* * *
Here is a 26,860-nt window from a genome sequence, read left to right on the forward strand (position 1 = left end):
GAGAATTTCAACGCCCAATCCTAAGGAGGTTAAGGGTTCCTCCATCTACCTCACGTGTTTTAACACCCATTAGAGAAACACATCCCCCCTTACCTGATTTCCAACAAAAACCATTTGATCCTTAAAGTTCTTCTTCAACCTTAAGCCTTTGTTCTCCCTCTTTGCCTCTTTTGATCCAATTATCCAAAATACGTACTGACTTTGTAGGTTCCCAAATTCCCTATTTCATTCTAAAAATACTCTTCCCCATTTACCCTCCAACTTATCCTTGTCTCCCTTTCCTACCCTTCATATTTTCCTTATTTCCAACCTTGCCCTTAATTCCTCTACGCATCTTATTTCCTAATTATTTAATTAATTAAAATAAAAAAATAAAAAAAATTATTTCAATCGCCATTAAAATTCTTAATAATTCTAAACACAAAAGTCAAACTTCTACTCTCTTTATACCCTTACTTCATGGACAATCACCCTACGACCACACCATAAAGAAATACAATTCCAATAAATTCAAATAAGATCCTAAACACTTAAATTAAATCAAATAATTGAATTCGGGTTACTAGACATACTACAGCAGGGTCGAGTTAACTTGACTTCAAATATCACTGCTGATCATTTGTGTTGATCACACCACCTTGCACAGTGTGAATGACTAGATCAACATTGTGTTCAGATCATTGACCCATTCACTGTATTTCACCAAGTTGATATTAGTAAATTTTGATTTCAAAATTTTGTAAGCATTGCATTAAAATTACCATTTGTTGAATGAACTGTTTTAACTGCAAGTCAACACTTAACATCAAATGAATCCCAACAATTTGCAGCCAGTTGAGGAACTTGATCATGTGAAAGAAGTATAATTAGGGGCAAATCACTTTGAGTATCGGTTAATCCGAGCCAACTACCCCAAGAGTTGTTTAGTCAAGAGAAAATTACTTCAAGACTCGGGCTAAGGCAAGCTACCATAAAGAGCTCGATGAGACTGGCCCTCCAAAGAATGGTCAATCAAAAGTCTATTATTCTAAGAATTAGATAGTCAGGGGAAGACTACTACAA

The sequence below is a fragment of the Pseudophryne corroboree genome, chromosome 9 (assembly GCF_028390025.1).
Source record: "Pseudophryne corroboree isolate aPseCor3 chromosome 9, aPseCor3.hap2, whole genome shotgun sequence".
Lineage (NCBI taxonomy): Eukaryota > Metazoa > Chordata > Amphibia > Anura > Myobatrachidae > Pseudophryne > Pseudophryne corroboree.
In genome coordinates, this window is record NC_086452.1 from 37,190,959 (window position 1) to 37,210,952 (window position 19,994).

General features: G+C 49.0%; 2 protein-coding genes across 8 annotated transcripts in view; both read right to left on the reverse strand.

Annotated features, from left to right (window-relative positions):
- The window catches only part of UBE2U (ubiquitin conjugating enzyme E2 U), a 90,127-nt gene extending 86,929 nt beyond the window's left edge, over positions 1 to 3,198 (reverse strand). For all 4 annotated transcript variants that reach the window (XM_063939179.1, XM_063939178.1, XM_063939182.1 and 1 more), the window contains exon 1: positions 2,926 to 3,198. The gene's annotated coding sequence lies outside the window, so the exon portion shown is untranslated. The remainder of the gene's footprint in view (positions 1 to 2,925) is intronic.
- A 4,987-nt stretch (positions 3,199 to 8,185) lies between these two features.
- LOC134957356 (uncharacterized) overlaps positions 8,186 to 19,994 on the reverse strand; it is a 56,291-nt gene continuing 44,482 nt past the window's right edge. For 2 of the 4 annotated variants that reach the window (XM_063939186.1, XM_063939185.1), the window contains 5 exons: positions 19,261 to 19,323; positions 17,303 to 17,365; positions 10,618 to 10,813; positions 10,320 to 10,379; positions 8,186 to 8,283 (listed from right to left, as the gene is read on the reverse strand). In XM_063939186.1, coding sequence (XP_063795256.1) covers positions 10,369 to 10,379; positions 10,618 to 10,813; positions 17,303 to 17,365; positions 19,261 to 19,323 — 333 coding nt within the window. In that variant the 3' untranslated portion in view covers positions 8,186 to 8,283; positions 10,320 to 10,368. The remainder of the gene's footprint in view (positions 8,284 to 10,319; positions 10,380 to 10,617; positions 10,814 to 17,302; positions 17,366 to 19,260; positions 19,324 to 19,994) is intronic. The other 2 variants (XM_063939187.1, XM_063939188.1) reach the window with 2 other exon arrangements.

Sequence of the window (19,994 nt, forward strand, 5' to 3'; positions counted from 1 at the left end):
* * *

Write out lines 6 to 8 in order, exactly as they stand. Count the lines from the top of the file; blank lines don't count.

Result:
In genome coordinates, this window is record NC_086452.1 from 37,190,959 (window position 1) to 37,210,952 (window position 19,994).

General features: G+C 49.0%; 2 protein-coding genes across 8 annotated transcripts in view; both read right to left on the reverse strand.

Annotated features, from left to right (window-relative positions):